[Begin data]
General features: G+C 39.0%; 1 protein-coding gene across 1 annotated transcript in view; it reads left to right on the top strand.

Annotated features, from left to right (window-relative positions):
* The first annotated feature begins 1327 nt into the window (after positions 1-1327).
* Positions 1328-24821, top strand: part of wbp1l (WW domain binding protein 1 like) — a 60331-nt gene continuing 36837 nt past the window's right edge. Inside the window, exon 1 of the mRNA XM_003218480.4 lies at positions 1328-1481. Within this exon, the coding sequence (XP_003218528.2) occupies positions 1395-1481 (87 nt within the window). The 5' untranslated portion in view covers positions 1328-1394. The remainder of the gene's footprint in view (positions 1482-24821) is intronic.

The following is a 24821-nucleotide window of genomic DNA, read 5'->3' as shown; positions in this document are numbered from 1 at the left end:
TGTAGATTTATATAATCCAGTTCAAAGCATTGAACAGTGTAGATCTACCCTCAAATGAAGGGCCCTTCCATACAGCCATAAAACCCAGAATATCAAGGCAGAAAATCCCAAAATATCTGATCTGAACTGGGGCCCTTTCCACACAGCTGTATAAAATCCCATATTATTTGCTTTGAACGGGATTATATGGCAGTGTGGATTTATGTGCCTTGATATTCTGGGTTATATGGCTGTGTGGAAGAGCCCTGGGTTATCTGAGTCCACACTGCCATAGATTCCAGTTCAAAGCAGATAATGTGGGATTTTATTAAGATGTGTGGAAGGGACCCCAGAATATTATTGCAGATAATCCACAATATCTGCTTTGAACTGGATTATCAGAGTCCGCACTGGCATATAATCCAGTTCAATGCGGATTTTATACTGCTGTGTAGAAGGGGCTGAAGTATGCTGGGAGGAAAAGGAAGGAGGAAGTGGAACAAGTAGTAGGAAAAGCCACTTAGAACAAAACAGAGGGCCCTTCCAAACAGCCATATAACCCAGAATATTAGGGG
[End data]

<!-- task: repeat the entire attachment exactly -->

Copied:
General features: G+C 39.0%; 1 protein-coding gene across 1 annotated transcript in view; it reads left to right on the top strand.

Annotated features, from left to right (window-relative positions):
* The first annotated feature begins 1327 nt into the window (after positions 1-1327).
* Positions 1328-24821, top strand: part of wbp1l (WW domain binding protein 1 like) — a 60331-nt gene continuing 36837 nt past the window's right edge. Inside the window, exon 1 of the mRNA XM_003218480.4 lies at positions 1328-1481. Within this exon, the coding sequence (XP_003218528.2) occupies positions 1395-1481 (87 nt within the window). The 5' untranslated portion in view covers positions 1328-1394. The remainder of the gene's footprint in view (positions 1482-24821) is intronic.

The following is a 24821-nucleotide window of genomic DNA, read 5'->3' as shown; positions in this document are numbered from 1 at the left end:
TGTAGATTTATATAATCCAGTTCAAAGCATTGAACAGTGTAGATCTACCCTCAAATGAAGGGCCCTTCCATACAGCCATAAAACCCAGAATATCAAGGCAGAAAATCCCAAAATATCTGATCTGAACTGGGGCCCTTTCCACACAGCTGTATAAAATCCCATATTATTTGCTTTGAACGGGATTATATGGCAGTGTGGATTTATGTGCCTTGATATTCTGGGTTATATGGCTGTGTGGAAGAGCCCTGGGTTATCTGAGTCCACACTGCCATAGATTCCAGTTCAAAGCAGATAATGTGGGATTTTATTAAGATGTGTGGAAGGGACCCCAGAATATTATTGCAGATAATCCACAATATCTGCTTTGAACTGGATTATCAGAGTCCGCACTGGCATATAATCCAGTTCAATGCGGATTTTATACTGCTGTGTAGAAGGGGCTGAAGTATGCTGGGAGGAAAAGGAAGGAGGAAGTGGAACAAGTAGTAGGAAAAGCCACTTAGAACAAAACAGAGGGCCCTTCCAAACAGCCATATAACCCAGAATATTAGGGG